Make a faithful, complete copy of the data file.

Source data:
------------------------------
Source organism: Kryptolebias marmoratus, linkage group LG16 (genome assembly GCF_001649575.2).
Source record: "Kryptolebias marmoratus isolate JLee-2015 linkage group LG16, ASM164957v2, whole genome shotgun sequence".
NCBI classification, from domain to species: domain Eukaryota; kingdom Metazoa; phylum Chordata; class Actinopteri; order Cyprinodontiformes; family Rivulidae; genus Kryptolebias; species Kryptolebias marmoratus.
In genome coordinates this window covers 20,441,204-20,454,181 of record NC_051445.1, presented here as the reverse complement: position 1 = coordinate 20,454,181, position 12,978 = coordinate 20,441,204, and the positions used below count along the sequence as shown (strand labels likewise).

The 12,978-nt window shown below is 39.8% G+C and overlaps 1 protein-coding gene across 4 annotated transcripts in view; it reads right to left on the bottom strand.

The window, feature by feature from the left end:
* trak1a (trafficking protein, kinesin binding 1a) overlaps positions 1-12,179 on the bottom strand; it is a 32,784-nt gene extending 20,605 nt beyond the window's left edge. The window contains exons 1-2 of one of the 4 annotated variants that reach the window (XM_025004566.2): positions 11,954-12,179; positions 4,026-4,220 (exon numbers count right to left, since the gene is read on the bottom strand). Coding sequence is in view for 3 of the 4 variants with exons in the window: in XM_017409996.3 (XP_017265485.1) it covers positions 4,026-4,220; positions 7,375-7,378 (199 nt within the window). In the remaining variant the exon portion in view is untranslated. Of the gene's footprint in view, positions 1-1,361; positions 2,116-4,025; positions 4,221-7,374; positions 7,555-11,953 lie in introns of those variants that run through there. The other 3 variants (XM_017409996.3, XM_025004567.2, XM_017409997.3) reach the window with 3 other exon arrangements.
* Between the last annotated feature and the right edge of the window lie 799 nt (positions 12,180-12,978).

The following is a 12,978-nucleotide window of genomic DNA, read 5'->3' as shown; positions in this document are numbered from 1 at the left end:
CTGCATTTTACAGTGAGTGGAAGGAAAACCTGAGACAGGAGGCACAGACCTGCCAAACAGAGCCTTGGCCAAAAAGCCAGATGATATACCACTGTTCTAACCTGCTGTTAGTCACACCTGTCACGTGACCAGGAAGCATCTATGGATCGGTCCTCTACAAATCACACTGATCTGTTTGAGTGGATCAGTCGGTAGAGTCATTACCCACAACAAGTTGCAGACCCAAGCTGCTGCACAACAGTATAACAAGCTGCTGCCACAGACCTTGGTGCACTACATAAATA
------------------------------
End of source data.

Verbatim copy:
Source organism: Kryptolebias marmoratus, linkage group LG16 (genome assembly GCF_001649575.2).
Source record: "Kryptolebias marmoratus isolate JLee-2015 linkage group LG16, ASM164957v2, whole genome shotgun sequence".
NCBI classification, from domain to species: domain Eukaryota; kingdom Metazoa; phylum Chordata; class Actinopteri; order Cyprinodontiformes; family Rivulidae; genus Kryptolebias; species Kryptolebias marmoratus.
In genome coordinates this window covers 20,441,204-20,454,181 of record NC_051445.1, presented here as the reverse complement: position 1 = coordinate 20,454,181, position 12,978 = coordinate 20,441,204, and the positions used below count along the sequence as shown (strand labels likewise).

The 12,978-nt window shown below is 39.8% G+C and overlaps 1 protein-coding gene across 4 annotated transcripts in view; it reads right to left on the bottom strand.

The window, feature by feature from the left end:
* trak1a (trafficking protein, kinesin binding 1a) overlaps positions 1-12,179 on the bottom strand; it is a 32,784-nt gene extending 20,605 nt beyond the window's left edge. The window contains exons 1-2 of one of the 4 annotated variants that reach the window (XM_025004566.2): positions 11,954-12,179; positions 4,026-4,220 (exon numbers count right to left, since the gene is read on the bottom strand). Coding sequence is in view for 3 of the 4 variants with exons in the window: in XM_017409996.3 (XP_017265485.1) it covers positions 4,026-4,220; positions 7,375-7,378 (199 nt within the window). In the remaining variant the exon portion in view is untranslated. Of the gene's footprint in view, positions 1-1,361; positions 2,116-4,025; positions 4,221-7,374; positions 7,555-11,953 lie in introns of those variants that run through there. The other 3 variants (XM_017409996.3, XM_025004567.2, XM_017409997.3) reach the window with 3 other exon arrangements.
* Between the last annotated feature and the right edge of the window lie 799 nt (positions 12,180-12,978).

The following is a 12,978-nucleotide window of genomic DNA, read 5'->3' as shown; positions in this document are numbered from 1 at the left end:
CTGCATTTTACAGTGAGTGGAAGGAAAACCTGAGACAGGAGGCACAGACCTGCCAAACAGAGCCTTGGCCAAAAAGCCAGATGATATACCACTGTTCTAACCTGCTGTTAGTCACACCTGTCACGTGACCAGGAAGCATCTATGGATCGGTCCTCTACAAATCACACTGATCTGTTTGAGTGGATCAGTCGGTAGAGTCATTACCCACAACAAGTTGCAGACCCAAGCTGCTGCACAACAGTATAACAAGCTGCTGCCACAGACCTTGGTGCACTACATAAATA